August 19, 2015

One inequality is so bad for growth that it should enter the Guinness Book of Records.

Sir, Chris Giles discusses the point of view of OECD and IMF with respect to the relations between inequality and economic growth, “Inequality is unjust — it is not bad for growth”, August 19.

Giles correctly writes: “Vigorously promoting competition…simultaneously boosted efficiency and fairness” and “attacking vested interests and the economic rents that allow the fortunate few to gain at the expense of others is a fruitful avenue for policy.”

But Giles, sadly, finds again no reason to mention the access to bank credit, one of the most fundamental ingredients of any pro-growth and pro-equality agenda, and how bank regulations completely distorted it. Here follows a short recap:

The basic capital requirement banks had to hold against assets in Basel II of June 2004 was 8 percent.

The risk weight for an AAA to AA rated sovereign (which means money managed by government bureaucrats) was 0%, so that the effective capital requirement was 0%, so banks could leverage infinitely when lending to such governments.

The risk weight for an AAA to AA rated private sector borrower (the AAArisktocracy) was 20% so that the effective capital requirement was 1.6%, so banks could leverage more than 60 to 1 when lending to this AAArisktocracy

The risk weight for a borrower without a credit rating was 100%, so that the effective capital requirement was 1.6%, so banks could only leverage 12.5 times to 1 when lending to for instance SMEs and entrepreneurs.

That meant that banks could leverage their equity and the implicit support they receive from taxpayers immensely more lending to “The Safe” than when lending to “The Risky”.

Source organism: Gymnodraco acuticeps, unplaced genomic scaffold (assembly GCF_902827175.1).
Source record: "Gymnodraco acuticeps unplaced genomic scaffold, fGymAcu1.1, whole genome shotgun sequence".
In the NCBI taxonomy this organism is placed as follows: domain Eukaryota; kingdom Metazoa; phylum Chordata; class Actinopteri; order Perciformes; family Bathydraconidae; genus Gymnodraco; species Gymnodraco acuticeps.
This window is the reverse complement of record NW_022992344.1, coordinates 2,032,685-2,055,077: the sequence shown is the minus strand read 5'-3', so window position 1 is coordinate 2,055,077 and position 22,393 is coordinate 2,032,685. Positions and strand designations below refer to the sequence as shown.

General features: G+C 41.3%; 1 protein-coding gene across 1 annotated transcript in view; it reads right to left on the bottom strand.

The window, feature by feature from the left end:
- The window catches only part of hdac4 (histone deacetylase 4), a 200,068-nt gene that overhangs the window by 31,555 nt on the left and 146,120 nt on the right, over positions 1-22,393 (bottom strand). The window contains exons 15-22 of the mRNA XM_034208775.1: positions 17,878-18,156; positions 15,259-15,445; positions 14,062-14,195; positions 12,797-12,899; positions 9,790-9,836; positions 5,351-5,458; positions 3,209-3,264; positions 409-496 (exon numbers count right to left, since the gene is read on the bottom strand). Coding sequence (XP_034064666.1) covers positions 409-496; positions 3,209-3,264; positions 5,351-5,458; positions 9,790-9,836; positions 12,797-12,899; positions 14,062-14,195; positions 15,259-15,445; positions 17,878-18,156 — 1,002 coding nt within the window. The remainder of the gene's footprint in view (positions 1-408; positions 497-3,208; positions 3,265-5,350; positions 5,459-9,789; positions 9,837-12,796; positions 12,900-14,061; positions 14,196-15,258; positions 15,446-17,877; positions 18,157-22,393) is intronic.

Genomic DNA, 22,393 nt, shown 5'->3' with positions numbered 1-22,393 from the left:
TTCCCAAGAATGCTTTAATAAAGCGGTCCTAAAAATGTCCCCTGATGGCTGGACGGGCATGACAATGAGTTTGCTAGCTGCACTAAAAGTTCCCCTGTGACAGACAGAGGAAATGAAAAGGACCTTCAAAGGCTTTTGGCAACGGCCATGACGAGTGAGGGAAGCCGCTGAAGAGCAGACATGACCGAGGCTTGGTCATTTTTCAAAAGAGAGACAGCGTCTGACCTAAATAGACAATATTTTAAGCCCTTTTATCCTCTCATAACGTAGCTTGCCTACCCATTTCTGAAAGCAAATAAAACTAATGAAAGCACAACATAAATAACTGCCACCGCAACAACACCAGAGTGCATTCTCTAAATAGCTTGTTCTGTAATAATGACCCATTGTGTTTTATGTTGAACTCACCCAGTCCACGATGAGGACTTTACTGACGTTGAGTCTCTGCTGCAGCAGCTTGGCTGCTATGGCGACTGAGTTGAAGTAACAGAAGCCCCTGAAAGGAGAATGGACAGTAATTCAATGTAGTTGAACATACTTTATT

That meant that banks could earn much higher risk-adjusted returns on their equity when lending to “The Safe” than when lending to “The Risky”.

That meant banks would lend more and at lower relative rates to “The Safe” and less at higher relative rates to “The Risky” thereby curtailing the opportunities of those who have not yet made it.

And that had banks dangerously overpopulating supposedly safe-havens like the AAA rated securities backed with mortgages to the subprime sector and Greece; which caused the very bad for growth financial crisis; while simultaneously, equally bad for growth, negating the fair access to bank credit, the opportunity, to those tough we need to get going, most especially when the going gets tough.

The number one reform that needs to take place, for growth and equality to have a fair chance, is to get rid of the credit-risk weighted capital requirements for banks; and this even if it requires to temporarily lower the basic capital requirement for banks.

However the problem with that is that it would require all experts of OECD, IMF and all other having anything to do with bank regulations to explain, the why of this distortion in the allocation of credit to the real economy… and the why of their utterly long silence on it…

And of course, on the silencing part, FT and the likes of Chris Giles, are also among those having some explaining to do.

PS. Basel III, by tightening general capital requirements for banks has, on the margin, even increased some of the distortion the credit-risk weighting cause.